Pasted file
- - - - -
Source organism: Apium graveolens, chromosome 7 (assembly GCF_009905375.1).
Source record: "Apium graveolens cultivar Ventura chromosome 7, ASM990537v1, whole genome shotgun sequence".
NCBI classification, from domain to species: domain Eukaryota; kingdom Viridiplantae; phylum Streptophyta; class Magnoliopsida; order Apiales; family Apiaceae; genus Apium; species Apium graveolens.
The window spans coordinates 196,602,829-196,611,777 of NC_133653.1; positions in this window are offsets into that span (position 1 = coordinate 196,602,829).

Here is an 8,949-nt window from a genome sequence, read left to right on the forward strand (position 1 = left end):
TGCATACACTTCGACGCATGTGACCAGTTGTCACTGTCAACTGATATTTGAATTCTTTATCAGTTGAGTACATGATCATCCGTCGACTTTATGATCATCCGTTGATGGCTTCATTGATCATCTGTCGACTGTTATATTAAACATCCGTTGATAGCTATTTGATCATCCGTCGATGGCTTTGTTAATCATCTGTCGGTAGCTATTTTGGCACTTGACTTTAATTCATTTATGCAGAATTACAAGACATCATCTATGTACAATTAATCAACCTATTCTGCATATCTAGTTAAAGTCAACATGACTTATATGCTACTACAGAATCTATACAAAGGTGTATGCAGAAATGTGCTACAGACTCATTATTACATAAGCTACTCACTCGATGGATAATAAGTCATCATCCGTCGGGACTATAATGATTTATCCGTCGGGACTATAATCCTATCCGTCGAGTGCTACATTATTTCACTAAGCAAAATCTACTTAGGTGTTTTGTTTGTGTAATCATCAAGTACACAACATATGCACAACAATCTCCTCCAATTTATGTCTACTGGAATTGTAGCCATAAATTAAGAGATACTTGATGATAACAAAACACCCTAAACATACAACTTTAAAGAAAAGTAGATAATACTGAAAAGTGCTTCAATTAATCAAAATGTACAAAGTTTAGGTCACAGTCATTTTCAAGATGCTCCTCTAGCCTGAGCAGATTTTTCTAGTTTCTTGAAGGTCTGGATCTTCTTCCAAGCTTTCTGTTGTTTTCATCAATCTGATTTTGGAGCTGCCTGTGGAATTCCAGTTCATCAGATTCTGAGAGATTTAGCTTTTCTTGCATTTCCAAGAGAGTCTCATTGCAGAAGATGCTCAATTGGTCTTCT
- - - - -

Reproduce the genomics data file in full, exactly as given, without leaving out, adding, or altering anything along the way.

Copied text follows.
Source organism: Apium graveolens, chromosome 7 (assembly GCF_009905375.1).
Source record: "Apium graveolens cultivar Ventura chromosome 7, ASM990537v1, whole genome shotgun sequence".
NCBI classification, from domain to species: domain Eukaryota; kingdom Viridiplantae; phylum Streptophyta; class Magnoliopsida; order Apiales; family Apiaceae; genus Apium; species Apium graveolens.
The window spans coordinates 196,602,829-196,611,777 of NC_133653.1; positions in this window are offsets into that span (position 1 = coordinate 196,602,829).

Here is an 8,949-nt window from a genome sequence, read left to right on the forward strand (position 1 = left end):
TGCATACACTTCGACGCATGTGACCAGTTGTCACTGTCAACTGATATTTGAATTCTTTATCAGTTGAGTACATGATCATCCGTCGACTTTATGATCATCCGTTGATGGCTTCATTGATCATCTGTCGACTGTTATATTAAACATCCGTTGATAGCTATTTGATCATCCGTCGATGGCTTTGTTAATCATCTGTCGGTAGCTATTTTGGCACTTGACTTTAATTCATTTATGCAGAATTACAAGACATCATCTATGTACAATTAATCAACCTATTCTGCATATCTAGTTAAAGTCAACATGACTTATATGCTACTACAGAATCTATACAAAGGTGTATGCAGAAATGTGCTACAGACTCATTATTACATAAGCTACTCACTCGATGGATAATAAGTCATCATCCGTCGGGACTATAATGATTTATCCGTCGGGACTATAATCCTATCCGTCGAGTGCTACATTATTTCACTAAGCAAAATCTACTTAGGTGTTTTGTTTGTGTAATCATCAAGTACACAACATATGCACAACAATCTCCTCCAATTTATGTCTACTGGAATTGTAGCCATAAATTAAGAGATACTTGATGATAACAAAACACCCTAAACATACAACTTTAAAGAAAAGTAGATAATACTGAAAAGTGCTTCAATTAATCAAAATGTACAAAGTTTAGGTCACAGTCATTTTCAAGATGCTCCTCTAGCCTGAGCAGATTTTTCTAGTTTCTTGAAGGTCTGGATCTTCTTCCAAGCTTTCTGTTGTTTTCATCAATCTGATTTTGGAGCTGCCTGTGGAATTCCAGTTCATCAGATTCTGAGAGATTTAGCTTTTCTTGCATTTCCAAGAGAGTCTCATTGCAGAAGATGCTCAATTGGTCTTCT